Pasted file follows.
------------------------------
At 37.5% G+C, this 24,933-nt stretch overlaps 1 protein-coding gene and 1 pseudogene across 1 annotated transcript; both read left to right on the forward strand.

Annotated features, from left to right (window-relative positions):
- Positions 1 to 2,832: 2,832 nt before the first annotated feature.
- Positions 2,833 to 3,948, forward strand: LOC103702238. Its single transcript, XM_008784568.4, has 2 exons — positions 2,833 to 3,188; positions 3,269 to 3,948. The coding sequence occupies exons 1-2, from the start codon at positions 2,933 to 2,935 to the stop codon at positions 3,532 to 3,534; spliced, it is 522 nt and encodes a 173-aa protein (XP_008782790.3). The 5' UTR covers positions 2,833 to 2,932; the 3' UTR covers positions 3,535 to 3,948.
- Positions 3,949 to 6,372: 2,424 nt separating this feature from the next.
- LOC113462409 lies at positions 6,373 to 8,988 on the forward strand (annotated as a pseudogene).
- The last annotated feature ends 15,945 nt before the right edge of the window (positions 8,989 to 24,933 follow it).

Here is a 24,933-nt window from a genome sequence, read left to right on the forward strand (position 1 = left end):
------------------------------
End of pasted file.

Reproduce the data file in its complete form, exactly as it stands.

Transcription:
At 37.5% G+C, this 24,933-nt stretch overlaps 1 protein-coding gene and 1 pseudogene across 1 annotated transcript; both read left to right on the forward strand.

Annotated features, from left to right (window-relative positions):
- Positions 1 to 2,832: 2,832 nt before the first annotated feature.
- Positions 2,833 to 3,948, forward strand: LOC103702238. Its single transcript, XM_008784568.4, has 2 exons — positions 2,833 to 3,188; positions 3,269 to 3,948. The coding sequence occupies exons 1-2, from the start codon at positions 2,933 to 2,935 to the stop codon at positions 3,532 to 3,534; spliced, it is 522 nt and encodes a 173-aa protein (XP_008782790.3). The 5' UTR covers positions 2,833 to 2,932; the 3' UTR covers positions 3,535 to 3,948.
- Positions 3,949 to 6,372: 2,424 nt separating this feature from the next.
- LOC113462409 lies at positions 6,373 to 8,988 on the forward strand (annotated as a pseudogene).
- The last annotated feature ends 15,945 nt before the right edge of the window (positions 8,989 to 24,933 follow it).

Here is a 24,933-nt window from a genome sequence, read left to right on the forward strand (position 1 = left end):